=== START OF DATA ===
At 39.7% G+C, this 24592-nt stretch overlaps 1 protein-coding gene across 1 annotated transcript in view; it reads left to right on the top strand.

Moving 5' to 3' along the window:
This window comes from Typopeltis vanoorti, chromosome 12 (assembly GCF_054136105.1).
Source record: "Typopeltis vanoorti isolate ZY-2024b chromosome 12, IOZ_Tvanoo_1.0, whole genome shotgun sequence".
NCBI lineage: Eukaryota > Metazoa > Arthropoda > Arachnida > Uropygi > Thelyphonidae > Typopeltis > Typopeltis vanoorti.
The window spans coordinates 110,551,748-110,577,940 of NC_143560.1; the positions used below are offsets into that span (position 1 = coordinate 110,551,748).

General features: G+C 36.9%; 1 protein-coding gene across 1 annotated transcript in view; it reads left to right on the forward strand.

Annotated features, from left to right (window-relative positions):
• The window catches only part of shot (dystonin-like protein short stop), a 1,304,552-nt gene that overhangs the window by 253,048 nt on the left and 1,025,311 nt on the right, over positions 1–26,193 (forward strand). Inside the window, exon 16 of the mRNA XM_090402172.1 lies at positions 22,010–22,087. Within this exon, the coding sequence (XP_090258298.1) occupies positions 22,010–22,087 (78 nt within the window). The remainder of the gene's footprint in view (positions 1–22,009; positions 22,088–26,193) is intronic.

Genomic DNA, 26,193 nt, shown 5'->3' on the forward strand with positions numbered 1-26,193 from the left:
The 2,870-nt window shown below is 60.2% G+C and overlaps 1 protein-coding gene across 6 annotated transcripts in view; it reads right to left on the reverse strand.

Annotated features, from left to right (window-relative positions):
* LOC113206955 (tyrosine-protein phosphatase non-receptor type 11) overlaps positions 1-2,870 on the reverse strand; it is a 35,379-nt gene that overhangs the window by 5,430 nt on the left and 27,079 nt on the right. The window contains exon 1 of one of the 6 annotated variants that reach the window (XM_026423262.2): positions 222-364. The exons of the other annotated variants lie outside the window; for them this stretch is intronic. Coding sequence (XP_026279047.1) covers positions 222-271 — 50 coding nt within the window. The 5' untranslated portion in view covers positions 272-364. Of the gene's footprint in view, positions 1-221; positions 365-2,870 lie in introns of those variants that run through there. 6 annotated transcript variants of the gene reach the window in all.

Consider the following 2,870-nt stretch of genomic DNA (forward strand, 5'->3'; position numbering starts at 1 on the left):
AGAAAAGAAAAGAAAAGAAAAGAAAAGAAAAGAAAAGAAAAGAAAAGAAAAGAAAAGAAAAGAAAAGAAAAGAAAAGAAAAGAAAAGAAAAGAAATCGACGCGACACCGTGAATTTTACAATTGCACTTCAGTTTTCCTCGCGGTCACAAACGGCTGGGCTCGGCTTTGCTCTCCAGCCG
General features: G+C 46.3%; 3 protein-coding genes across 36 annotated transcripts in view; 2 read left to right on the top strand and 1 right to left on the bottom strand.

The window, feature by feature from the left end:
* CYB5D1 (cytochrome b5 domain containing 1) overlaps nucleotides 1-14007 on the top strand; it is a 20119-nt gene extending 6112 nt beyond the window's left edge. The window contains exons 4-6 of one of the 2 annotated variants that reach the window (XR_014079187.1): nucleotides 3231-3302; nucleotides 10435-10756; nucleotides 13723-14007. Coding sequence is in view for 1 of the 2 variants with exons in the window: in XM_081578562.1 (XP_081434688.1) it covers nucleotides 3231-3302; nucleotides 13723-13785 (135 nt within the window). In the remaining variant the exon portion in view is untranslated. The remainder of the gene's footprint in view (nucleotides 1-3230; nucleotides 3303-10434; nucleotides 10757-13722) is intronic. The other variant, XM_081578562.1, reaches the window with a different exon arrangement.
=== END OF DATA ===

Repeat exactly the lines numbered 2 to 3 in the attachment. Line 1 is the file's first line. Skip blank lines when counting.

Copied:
Moving 5' to 3' along the window:
This window comes from Typopeltis vanoorti, chromosome 12 (assembly GCF_054136105.1).